As I mentioned earlier, I liked the slight tonal shift away from the feeling of a distant, neutral eye watching wayward children to the more active narration. It may have just been my reading experience, but Lostetter seemed to write with higher expectations of herself and her characters. The stakes felt higher than in the first book, all while feeling even more attached to the characters’ decisions. There was a sense that humanity could do better, and that individuals in or out of power, had a responsibility to do right. Accepting the way things are is not enough, despite what may have been the status quo for generations. It felt as if Lostetter was saying that purpose and the pursuit of it are both important and the examination of both is required. Lostetter has a gift for recognizing the beauty in people, or even a people, who are realizing their mistakes. Whether it was unleashing some horrible monstrosity or losing control of one’s own emotions in front of a close friend, pain, horror and regret were all handled with poise and renewed empathy.
All in all, Infinity is a tight sequel that expands on the themes from the first book. It is longer, but it also has more to say and more substantive material. Lostetter manages to heighten the terror of exploring the unknown while offering even brighter sparks of hope. The characters’ choices made are not made lightly, and the consequences are heavy enough to stick with the reader long after closing the book. Several scenes will probably stay with me until I die. But if there is one thing that Lostetter wants you to know, it is that though the universe might be a dark and scary place, full of monsters we might embody or encounter, we do still have each other. In fact, it might be all we ever really have, now and in the future. In a weird way, she makes it feel like hope if we are only willing to accept it.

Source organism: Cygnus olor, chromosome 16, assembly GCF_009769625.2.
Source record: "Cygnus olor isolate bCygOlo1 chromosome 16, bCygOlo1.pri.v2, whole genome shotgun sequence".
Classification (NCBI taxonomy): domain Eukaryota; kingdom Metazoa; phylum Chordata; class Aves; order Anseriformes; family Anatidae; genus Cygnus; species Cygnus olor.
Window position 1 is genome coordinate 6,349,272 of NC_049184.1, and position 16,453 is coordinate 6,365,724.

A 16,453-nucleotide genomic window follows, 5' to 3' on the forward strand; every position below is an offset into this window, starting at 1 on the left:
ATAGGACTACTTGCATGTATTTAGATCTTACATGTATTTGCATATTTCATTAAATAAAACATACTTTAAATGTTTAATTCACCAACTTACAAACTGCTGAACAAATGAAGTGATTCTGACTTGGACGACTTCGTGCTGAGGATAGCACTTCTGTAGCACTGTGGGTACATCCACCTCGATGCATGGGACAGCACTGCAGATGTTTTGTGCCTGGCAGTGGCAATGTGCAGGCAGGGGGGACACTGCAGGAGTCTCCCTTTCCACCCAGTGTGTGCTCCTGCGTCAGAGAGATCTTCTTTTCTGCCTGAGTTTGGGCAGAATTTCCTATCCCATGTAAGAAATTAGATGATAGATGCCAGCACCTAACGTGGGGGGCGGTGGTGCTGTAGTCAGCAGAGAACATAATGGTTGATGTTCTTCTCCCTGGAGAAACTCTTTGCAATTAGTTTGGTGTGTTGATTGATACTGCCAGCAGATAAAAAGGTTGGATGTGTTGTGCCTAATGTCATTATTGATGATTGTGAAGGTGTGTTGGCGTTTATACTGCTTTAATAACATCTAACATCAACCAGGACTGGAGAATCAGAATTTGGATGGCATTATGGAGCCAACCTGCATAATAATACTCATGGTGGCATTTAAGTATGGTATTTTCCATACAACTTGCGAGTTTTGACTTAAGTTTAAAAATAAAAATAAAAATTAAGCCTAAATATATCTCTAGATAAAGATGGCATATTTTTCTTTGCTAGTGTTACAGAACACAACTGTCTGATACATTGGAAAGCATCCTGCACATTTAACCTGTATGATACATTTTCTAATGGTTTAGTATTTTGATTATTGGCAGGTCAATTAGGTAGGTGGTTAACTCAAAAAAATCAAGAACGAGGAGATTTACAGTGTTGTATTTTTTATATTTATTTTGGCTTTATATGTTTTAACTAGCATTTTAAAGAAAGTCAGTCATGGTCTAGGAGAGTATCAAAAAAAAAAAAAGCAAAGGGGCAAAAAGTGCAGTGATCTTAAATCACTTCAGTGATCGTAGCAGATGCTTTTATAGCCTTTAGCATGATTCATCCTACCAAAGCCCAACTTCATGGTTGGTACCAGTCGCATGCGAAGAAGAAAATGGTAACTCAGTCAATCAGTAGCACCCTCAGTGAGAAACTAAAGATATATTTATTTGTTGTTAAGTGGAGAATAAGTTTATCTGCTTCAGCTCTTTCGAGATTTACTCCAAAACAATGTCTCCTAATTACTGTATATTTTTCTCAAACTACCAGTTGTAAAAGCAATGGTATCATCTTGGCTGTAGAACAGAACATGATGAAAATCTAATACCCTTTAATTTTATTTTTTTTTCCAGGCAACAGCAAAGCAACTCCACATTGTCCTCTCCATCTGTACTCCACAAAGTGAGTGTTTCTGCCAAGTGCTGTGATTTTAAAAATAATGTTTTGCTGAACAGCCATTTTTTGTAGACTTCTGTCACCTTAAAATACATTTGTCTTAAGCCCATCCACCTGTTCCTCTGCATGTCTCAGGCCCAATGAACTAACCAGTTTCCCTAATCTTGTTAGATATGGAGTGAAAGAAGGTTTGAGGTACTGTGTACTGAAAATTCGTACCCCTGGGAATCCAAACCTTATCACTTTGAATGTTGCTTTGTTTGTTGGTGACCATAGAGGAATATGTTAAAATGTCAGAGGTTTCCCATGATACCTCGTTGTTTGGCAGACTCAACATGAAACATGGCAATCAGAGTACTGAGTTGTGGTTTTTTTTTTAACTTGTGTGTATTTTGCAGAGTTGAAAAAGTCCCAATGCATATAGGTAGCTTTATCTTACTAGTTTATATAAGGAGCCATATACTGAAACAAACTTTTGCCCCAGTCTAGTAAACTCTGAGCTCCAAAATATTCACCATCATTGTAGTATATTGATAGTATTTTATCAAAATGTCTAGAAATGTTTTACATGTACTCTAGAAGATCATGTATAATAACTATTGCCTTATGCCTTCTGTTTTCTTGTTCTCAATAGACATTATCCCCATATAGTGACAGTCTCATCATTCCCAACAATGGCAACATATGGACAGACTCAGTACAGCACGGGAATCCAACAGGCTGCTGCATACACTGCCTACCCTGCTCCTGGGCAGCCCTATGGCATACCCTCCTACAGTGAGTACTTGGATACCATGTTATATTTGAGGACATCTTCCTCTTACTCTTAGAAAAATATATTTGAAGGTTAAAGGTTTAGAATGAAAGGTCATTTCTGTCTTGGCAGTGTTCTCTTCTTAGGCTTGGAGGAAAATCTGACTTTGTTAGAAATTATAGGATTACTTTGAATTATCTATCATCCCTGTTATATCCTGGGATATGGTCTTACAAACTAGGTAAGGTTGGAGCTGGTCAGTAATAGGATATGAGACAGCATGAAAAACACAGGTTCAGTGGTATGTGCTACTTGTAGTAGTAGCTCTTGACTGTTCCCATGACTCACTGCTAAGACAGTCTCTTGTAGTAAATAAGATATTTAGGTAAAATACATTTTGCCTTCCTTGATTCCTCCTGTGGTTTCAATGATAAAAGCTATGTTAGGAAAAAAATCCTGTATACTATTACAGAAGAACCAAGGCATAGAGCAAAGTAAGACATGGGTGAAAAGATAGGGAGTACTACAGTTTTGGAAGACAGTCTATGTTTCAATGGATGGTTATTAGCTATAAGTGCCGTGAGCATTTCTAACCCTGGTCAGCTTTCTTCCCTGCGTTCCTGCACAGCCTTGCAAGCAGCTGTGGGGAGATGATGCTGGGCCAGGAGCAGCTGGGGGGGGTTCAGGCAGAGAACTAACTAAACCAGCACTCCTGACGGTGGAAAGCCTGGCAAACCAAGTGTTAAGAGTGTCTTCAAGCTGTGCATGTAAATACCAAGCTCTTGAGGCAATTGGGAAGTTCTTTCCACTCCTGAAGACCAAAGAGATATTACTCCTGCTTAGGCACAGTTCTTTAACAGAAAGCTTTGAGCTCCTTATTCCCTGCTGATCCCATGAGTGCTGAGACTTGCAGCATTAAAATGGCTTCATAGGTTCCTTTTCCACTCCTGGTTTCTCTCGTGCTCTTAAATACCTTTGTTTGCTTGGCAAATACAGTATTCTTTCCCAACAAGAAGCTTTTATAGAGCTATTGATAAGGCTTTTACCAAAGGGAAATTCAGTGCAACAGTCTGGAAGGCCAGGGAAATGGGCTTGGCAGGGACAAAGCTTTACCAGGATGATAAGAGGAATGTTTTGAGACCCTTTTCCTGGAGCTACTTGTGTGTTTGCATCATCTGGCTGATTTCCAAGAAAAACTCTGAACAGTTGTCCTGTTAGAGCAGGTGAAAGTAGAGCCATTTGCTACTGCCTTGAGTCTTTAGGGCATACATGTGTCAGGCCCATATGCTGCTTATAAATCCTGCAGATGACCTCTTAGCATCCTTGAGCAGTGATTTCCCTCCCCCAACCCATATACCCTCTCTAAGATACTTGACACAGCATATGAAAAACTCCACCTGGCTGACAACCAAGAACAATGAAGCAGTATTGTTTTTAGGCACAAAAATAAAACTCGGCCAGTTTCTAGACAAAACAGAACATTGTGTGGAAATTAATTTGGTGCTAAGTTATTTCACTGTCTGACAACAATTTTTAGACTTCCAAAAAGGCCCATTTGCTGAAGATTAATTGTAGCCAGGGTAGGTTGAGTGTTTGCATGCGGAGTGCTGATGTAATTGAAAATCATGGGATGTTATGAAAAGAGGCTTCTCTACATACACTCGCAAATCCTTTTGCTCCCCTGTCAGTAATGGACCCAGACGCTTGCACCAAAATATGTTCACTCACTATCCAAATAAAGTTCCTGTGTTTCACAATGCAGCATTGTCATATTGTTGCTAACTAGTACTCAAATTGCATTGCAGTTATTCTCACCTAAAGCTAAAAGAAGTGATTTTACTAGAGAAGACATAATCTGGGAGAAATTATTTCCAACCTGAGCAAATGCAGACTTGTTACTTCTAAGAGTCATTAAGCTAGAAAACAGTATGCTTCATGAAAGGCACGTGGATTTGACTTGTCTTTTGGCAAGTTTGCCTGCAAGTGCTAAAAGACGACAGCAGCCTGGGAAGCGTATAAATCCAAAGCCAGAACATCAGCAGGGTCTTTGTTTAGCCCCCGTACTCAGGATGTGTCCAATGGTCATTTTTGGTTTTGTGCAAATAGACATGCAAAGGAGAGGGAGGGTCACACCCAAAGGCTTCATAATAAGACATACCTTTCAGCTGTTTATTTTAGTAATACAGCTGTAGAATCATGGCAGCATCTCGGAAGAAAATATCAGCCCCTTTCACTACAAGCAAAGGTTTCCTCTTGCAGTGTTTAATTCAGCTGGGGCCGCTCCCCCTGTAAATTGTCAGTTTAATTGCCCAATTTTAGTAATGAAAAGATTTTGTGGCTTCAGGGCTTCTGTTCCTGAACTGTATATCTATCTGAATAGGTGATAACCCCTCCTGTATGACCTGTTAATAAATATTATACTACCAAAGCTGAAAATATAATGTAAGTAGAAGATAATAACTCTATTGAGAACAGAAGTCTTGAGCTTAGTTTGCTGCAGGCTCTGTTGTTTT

Rating: Noumenon Infinity – 8.5/10